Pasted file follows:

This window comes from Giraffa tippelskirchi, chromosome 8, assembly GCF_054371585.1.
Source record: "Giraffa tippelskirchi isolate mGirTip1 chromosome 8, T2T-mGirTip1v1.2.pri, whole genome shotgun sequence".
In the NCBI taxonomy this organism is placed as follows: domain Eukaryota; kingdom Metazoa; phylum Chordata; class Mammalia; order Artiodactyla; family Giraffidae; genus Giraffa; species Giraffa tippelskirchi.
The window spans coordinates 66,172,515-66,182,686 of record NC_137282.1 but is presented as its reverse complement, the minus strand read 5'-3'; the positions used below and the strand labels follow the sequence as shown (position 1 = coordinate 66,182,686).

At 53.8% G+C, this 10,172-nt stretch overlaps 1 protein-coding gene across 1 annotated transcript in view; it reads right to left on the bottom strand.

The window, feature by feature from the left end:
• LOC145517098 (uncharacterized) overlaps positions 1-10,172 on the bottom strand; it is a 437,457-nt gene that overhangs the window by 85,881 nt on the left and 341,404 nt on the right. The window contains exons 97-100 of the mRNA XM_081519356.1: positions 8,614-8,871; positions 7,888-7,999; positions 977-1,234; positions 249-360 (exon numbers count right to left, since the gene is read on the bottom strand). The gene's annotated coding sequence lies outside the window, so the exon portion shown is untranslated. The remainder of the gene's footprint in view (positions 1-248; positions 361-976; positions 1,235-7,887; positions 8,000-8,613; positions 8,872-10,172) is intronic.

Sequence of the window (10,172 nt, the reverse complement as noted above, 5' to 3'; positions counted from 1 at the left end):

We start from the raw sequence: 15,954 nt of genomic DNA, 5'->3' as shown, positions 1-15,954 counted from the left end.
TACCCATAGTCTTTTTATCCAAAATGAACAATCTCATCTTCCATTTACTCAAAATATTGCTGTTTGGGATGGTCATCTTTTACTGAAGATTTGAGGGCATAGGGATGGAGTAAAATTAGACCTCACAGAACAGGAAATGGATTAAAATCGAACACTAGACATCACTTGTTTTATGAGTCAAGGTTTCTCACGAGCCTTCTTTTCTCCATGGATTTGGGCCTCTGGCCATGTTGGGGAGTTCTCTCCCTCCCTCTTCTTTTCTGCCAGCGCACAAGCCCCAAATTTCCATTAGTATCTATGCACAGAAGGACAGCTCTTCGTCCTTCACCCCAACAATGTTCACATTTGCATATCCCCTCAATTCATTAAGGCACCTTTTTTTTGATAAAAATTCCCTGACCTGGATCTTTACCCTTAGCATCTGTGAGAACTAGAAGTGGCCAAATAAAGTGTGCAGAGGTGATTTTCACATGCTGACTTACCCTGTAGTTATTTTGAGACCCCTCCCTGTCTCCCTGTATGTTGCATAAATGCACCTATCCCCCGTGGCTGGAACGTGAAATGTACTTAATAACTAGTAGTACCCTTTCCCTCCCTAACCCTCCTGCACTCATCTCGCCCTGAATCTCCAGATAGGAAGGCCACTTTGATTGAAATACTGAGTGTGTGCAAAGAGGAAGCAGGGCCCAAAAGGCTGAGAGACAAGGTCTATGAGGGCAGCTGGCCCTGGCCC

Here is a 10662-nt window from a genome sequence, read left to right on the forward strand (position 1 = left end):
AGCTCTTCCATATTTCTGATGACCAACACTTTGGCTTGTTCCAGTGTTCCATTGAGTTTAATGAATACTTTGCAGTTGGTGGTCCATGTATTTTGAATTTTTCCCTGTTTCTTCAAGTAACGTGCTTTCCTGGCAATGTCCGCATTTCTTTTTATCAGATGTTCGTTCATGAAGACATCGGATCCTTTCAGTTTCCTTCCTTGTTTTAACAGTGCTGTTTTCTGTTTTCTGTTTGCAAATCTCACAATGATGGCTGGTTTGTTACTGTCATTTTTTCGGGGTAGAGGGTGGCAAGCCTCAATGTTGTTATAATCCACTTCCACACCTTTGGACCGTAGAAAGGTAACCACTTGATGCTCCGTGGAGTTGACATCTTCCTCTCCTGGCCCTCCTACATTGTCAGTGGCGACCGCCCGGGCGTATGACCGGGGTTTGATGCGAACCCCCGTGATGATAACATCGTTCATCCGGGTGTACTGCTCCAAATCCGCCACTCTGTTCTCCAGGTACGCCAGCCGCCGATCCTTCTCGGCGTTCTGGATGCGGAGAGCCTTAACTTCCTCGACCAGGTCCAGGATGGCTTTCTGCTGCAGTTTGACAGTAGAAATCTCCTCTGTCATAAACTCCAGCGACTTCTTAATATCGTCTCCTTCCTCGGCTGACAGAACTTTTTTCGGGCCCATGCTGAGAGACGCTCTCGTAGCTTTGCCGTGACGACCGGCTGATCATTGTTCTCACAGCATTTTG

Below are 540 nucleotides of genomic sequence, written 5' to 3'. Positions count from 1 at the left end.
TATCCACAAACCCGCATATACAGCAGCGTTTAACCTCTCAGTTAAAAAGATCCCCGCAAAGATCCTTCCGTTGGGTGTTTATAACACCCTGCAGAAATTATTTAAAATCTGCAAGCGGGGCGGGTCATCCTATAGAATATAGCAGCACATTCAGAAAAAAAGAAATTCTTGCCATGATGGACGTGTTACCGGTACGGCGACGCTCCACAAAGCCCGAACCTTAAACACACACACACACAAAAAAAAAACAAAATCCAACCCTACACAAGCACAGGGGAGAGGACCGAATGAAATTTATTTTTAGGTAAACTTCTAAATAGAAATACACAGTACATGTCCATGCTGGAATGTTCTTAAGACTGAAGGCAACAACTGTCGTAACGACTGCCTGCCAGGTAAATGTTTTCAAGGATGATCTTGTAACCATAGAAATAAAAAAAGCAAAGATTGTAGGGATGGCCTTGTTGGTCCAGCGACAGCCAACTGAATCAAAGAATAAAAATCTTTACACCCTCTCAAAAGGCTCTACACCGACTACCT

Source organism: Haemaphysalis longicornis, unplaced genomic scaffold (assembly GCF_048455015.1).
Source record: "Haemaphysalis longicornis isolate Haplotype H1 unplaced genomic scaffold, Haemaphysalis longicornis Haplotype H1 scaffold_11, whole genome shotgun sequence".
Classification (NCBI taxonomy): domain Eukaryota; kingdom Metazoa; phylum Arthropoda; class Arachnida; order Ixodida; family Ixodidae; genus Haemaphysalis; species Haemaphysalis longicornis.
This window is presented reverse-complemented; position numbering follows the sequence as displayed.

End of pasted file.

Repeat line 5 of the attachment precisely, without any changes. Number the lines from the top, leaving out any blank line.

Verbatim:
At 53.8% G+C, this 10,172-nt stretch overlaps 1 protein-coding gene across 1 annotated transcript in view; it reads right to left on the bottom strand.